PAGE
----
This week’s reading discusses the growing power of Google and their increasing presence both in America and around the world. The author of the reading, Siva Vaidhyanathan offers many arguments about why the world’s Googlization could be something to worry about through its insistence on shaping the way people think as well as pointing out its potentially imperialistic globalization. Based on this week’s reading and previous knowledge of Google, I would argue that its acquisition of so much intellectual power over the world in addition to it perceived infallibility make it an inherently bad entity.
Google has managed not only to seize dominance over the world’s information, but they now frame their product in a way that allows people to become better Google users. Such cultural staples, like using “Google” as a verb, create a framework for Google to become a fundamental component in modern culture. Google differs from most businesses because unlike a product, Google is selling convenience of access to information. This may seem valuable and encouraged in a modern society, but the downsides to Google’s consolidation of information tend to rest on the backburner of the public’s psyche. Most people underestimate the power that comes from complete access to the flow of information. In its early stages, Google was able to see the eventual importance in the technological age of having access to information, and their capitalization on such a new, technological commodity was welcomed in America because it was seen as the company that would bring ease and convenience to the technological future. The problem lies in the hypothetical ideas of what Google could do with this power. The fact that Google has the ability to cripple entire nations simply through denying access to their services is a foreboding notion. The problem isn’t that Google will or even might carry out this type of action, but that such an action is within their capabilities.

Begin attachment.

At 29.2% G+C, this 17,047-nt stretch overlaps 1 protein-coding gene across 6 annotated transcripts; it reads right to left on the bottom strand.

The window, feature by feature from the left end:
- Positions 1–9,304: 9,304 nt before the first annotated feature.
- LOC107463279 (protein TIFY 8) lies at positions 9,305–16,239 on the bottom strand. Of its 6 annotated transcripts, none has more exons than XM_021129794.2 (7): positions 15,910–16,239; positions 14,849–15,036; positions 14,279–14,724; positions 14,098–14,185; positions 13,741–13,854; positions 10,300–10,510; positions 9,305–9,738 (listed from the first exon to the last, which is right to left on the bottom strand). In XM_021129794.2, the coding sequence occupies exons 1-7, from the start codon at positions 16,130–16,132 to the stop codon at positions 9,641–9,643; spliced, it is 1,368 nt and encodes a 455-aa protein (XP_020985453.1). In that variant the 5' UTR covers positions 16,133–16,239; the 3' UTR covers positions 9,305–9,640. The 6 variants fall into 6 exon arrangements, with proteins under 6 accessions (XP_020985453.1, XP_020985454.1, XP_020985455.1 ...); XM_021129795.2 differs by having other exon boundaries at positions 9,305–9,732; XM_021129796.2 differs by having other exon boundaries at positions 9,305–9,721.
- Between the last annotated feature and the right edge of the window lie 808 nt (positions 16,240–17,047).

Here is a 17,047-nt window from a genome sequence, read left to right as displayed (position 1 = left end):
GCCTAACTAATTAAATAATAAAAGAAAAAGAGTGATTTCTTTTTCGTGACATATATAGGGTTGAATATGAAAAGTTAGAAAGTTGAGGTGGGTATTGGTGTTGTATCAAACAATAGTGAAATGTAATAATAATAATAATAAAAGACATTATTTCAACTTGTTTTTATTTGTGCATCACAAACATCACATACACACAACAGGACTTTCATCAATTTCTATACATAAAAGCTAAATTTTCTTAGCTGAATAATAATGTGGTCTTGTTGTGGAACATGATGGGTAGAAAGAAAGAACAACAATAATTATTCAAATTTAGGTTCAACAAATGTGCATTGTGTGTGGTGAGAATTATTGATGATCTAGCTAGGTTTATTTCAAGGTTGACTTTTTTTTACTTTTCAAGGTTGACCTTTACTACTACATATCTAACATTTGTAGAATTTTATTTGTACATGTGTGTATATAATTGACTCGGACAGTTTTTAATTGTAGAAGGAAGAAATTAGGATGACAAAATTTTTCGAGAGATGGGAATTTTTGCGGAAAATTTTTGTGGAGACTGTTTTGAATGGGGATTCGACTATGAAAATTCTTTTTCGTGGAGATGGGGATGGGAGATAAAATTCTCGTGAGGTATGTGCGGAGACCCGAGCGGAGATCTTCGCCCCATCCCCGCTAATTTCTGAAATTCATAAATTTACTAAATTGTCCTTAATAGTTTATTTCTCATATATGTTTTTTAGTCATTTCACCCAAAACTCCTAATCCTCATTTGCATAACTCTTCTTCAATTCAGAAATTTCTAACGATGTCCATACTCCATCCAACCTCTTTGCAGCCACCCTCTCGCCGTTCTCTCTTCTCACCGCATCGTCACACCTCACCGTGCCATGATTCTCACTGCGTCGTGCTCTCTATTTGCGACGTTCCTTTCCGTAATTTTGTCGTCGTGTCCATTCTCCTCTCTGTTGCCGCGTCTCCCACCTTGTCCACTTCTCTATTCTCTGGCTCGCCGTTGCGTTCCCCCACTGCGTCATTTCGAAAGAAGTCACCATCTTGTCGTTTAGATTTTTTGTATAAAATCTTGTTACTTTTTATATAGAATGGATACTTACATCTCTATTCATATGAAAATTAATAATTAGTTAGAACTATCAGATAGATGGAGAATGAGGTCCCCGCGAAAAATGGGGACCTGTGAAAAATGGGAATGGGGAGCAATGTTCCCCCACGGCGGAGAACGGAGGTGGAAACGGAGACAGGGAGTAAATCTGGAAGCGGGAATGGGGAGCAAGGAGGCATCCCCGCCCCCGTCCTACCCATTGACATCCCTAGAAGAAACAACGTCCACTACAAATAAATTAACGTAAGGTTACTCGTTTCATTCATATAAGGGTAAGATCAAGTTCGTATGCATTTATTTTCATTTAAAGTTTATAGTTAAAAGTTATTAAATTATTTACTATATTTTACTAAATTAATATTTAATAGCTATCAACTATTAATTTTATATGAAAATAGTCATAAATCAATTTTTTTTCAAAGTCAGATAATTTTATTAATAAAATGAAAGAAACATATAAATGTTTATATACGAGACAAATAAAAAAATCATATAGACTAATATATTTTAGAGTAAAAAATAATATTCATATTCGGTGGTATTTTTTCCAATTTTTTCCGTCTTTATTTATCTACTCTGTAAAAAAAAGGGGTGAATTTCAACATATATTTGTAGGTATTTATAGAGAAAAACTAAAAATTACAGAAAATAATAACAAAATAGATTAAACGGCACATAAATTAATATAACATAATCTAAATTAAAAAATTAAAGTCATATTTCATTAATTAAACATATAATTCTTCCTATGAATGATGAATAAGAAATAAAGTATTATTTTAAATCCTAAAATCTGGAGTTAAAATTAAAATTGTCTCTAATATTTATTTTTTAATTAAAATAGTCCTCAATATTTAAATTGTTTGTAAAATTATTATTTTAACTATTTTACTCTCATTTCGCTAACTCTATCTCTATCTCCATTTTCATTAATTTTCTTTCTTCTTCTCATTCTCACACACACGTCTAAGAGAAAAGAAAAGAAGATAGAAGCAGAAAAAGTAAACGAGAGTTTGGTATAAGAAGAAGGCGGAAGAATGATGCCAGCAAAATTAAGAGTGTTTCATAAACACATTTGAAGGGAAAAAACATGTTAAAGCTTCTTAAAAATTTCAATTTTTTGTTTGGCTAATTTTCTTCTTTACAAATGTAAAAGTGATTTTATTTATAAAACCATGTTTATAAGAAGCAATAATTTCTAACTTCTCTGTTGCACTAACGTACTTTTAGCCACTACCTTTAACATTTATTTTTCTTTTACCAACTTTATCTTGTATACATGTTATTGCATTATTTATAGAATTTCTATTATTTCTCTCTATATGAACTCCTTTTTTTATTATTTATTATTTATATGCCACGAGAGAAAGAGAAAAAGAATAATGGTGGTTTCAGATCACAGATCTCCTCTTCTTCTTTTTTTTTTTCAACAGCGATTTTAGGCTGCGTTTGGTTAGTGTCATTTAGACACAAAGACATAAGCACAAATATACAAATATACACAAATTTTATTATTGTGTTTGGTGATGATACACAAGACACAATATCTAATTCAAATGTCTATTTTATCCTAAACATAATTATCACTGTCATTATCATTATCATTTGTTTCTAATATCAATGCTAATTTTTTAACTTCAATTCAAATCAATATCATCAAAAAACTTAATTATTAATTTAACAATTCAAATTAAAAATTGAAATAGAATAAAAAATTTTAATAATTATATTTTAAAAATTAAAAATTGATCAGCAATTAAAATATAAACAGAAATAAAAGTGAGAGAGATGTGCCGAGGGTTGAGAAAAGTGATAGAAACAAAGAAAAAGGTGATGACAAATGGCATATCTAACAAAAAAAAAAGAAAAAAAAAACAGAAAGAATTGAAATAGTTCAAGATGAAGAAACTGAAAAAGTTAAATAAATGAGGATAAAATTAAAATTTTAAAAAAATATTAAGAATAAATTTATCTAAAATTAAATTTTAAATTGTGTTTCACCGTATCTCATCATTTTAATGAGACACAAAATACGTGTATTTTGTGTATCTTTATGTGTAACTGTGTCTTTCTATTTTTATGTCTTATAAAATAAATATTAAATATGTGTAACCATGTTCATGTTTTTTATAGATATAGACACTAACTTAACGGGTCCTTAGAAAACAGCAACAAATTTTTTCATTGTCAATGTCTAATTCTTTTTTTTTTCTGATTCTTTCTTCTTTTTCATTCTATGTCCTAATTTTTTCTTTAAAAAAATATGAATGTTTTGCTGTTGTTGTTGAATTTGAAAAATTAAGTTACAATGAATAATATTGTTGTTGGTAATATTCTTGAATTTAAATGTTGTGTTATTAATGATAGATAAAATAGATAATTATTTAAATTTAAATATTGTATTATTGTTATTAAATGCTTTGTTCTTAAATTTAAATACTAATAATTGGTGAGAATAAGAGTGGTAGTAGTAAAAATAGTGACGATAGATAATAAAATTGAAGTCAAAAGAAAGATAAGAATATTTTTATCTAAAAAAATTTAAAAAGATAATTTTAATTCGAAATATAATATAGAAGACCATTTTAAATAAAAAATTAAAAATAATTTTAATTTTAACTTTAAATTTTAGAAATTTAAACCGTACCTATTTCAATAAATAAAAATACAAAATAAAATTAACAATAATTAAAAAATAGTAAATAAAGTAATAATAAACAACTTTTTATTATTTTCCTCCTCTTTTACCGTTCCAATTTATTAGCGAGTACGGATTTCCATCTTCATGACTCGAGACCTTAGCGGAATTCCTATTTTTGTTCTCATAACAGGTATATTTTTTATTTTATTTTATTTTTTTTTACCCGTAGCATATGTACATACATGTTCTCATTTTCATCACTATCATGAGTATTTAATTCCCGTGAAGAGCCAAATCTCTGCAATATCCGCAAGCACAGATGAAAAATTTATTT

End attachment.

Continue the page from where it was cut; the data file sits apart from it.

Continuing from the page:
Such globalized power poses an inherent risk on the principle of the marketplace of ideas. Theoretically, differing opinions should be criticized in a public forum in an attempt to reach a greater truth. The argument could be made that Google is the product of the marketplace of ideas and has risen due to society deeming it to be the amorphous found “truth”, but my issue is the fact that Google has now risen above criticism. It has become such a modern icon that its power is unmatched by any company. At what point is the line drawn between societal acceptance and domination?
The combination of Google’s possession of unprecedented intellectual dominance and its inability to be legitimately criticized are bad for a modern society. It feels almost ironic that a modern world, that continues to build principles of globalization, could allow such a domineering presence to permeate the modern world’s infrastructure. Google probably won’t become the totalitarian ruler that some fear it to be, but the possibility that it could is nevertheless ominous.